Small Finds: Architecture: The most common construction material at the site of Nevali Çori is limestone with mud-mortar. The houses are grill-planned and rectangular and have clear intramural divisions. These building types can be seen in all five (I-V) Aceramic Neolithic occupational phases. The house plans resemble the Çayönü Intermediate Phase plans. A very well preserved occupational phase II grill-planned house is described as follows: The houses sit on platform foundations which are built with large rectangular block-like stones; lined in grill-type rows. The spaces between the grills have then been closed off at the top with large stone slabs. The outer walls and rooms have been built on the foundation. The floor has been lined first with a small pebble layer and then has been plastered together with the walls. The spaces between the grilled foundation have not been plastered; probably because they were built to function as a circulation mechanism. The outer part of the structures have been circumscribed with a bench into which one piece stone columns with "T" shaped capitals to support the roof were placed. The earliest phase of Nevali Çori; occupational phase I; on the other hand; yielded a house with thicker grills and several roasting or fire pits nearby. Only the wall remains have been found of the religious structure. Excavations in the second occupational phase; yielded a minimum of six structures. Three of these structures (12; 21B; 26) are located very close to each other while three other structures (16; 22; 25); which include a religious building; are separated from the former three by a ditch. Fragments of an enclosure-wall around the village have been found. The largest structure (26) is 19x6.5 m in size. It is comprised of eight small rooms; arranged in two rows of four. The outer walls of the structure are 0.50 m thick while the thickness of the intramural walls is 0.40 m. The walls of the structure; preserved to the height of 2.8 m; are stone and have been plastered with mud. There is an interior stone bench along three of the walls with 11 holes for stone columns with T-shaped capitals. The entrance wall is on the southwest while there is a niche; which has been made for a cult statue; in the southeastern wall. The floor of the building is terrazzo. Bird and animal/human mixed figures have been found in the structure. Excavations in the third occupational phase yielded four parallel structures. Two of these (2 and 7) were made using the same construction technique as the grill-planned houses of phase II. The buildings on the west are separated from the other buildings by a large open area. The houses have been subdivided in to eight or nine different compartments and are thought to have been used as storage spaces; although one of the wide rooms of one of the western structures (6) has functioned either as a house or as a workshop/atelier for chipped stone tools. The cult building of this phase lies in the same area that the cult structure in occupational phase II lies in. With the exception of the entrance wall; there are stone benches with holes for roof columns along the other walls in the interior of the structure. In addition to the ten stone roof support columns; two have been placed by the entrance. The wall opposite the entrance has a niche which has been carved for a cult statue. Occupational phase IV yielded a number of rectangular structures lined in the same orientation while only one structure was found in phase V. This structure is not grilled like the houses in the previous phases. This suggests that there was a hiatus in the occupational sequence. The structure has been divided into four rooms and is similar in plan to the Çayönü cell-planned houses. Clay Finds: Human and animal figurines made from sunbaked and baked clay have been found. The lightly baked figurines show close affinity with the figurines from Çayönü. Chipped Stone: A great majority of the chipped stone tools at Nevali Çori are flint. The flint comes from nearby sources and is good quality. It is olive green and dark brown in color. The inhabitants developed a double knapping technique and used it while making points and agricultural tools. The hunter gatherer Nevali Çori society must have used Byblos points; blades with silica sheen; sickle blades; scrapers; burins; and other chipped stone tools in hunting and food production. Ground Stone: In addition to small celts; limestone bowls; mortars; quartz hammering stones and other coarse stone tools; beads and bracelets used for decorative purposes were found. The rubble of the temple yielded a limestone panther; bear; wild boar; horse; bird; vulture as well as natural and stylized human portrait figurines [Hauptmann 1991-1992:fig.27]. Metal: Annealed and shaped copper beads were found. Human Remains: Information on human remains at Nevali Çori comes from the graves found beneath the floors of the houses. Because the skeletons of males; females and children were found mixed together; it is assumed that some graves were used as second burial spots. Fauna: The wild hunt animals include gazelle; several deer types and wild pig; while the domesticated animals include sheep and goat. Flora: Domesticated flora include Einkorn and Emmer wheat (Triticum boeticum and monococcum; Triticum dicoccoides and dioccum); barley (Hordeum spontaneum); lentils and some pea types (Lens culinaris; Pisum sativum). Pistachio; almonds; grapes and various grasses are among the wild flora found. Other: The man-size limestone stele found in the cult structures provide important information on Early religions/beliefs. A snake-like human head portrayed bold on top and braided hair at the bottom; a headless human figure; a human head with a bird body; two kneeling woman figurines back to back; flying bird figurines; a stone bowl with two human figures and a turtle; a limestone stele with a hunt scene; are all examples of the importance of worship in the Early Neolithic. These figures and figurines provide information on these early beliefs and emphasize the importance of the site of Nevali Çori in the Early Neolithic Period.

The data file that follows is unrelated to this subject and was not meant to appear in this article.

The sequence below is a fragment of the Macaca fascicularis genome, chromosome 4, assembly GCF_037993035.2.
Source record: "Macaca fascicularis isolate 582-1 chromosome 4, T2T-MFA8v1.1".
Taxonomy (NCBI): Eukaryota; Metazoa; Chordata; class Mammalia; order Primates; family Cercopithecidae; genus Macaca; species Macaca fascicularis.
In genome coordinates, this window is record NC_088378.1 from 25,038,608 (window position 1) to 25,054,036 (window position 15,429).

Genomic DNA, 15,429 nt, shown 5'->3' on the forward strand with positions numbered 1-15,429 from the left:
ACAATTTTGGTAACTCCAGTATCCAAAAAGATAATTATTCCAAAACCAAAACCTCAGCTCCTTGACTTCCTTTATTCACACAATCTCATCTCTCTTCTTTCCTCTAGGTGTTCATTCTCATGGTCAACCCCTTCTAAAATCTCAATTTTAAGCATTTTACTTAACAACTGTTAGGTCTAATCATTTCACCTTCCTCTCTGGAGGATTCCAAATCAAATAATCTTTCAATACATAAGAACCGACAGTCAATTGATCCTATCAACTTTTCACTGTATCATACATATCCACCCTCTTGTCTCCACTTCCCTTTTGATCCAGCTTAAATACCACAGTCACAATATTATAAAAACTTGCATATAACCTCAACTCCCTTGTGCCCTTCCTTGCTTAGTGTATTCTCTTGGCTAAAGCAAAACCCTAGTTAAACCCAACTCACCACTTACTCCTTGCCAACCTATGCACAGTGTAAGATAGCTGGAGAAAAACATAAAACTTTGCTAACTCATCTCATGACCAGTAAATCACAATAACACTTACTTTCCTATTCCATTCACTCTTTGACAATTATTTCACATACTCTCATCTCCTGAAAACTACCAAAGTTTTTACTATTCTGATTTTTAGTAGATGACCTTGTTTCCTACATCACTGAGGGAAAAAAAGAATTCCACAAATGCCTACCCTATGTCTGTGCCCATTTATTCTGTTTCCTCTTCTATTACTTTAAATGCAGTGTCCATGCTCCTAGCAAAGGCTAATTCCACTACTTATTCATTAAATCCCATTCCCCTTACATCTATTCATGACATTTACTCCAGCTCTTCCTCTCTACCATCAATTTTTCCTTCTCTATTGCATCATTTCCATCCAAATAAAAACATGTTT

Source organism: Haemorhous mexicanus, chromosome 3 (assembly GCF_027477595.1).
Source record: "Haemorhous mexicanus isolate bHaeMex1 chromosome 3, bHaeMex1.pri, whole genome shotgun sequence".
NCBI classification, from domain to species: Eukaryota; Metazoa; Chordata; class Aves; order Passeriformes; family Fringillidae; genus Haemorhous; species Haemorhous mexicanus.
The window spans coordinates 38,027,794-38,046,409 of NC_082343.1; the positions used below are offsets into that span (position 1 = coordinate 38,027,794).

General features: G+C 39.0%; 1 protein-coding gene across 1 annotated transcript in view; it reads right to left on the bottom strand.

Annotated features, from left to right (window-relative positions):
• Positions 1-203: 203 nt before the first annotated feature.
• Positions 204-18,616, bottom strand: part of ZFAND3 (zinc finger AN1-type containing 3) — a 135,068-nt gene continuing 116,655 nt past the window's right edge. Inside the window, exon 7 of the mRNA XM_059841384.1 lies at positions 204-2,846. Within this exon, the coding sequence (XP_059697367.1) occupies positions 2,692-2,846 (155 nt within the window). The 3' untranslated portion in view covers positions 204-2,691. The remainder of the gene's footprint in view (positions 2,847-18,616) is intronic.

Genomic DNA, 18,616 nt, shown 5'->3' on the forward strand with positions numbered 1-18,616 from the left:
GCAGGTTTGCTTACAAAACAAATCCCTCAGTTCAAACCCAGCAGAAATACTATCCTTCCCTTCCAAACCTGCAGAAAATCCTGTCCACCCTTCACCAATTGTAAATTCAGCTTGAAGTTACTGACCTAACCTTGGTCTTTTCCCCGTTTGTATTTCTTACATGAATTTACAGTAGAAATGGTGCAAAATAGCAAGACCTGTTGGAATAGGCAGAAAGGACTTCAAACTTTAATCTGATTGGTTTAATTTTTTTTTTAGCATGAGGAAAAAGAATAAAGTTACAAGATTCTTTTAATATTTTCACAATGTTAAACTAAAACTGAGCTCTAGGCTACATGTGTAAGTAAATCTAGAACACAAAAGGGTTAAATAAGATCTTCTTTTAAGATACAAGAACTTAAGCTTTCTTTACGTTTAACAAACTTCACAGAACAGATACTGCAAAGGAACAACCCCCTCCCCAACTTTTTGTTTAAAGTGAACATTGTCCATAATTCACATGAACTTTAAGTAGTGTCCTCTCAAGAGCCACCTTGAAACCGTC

Interpretation and Dating: The site of Nevali Çori was assigned to the Early Neolithic and dated to the ninth millennium BC. In addition to hunting and gathering; the inhabitants of the site had begun to domesticate animals and to cultivate grains. The many small figurines and large monumental stele show that this site; lying on the terraces of the Kantara Stream Valley before it empties into the Euphrates; is an important Neolithic religious center. Calibrated 14C dates for the site are 8.400-8.100 BC.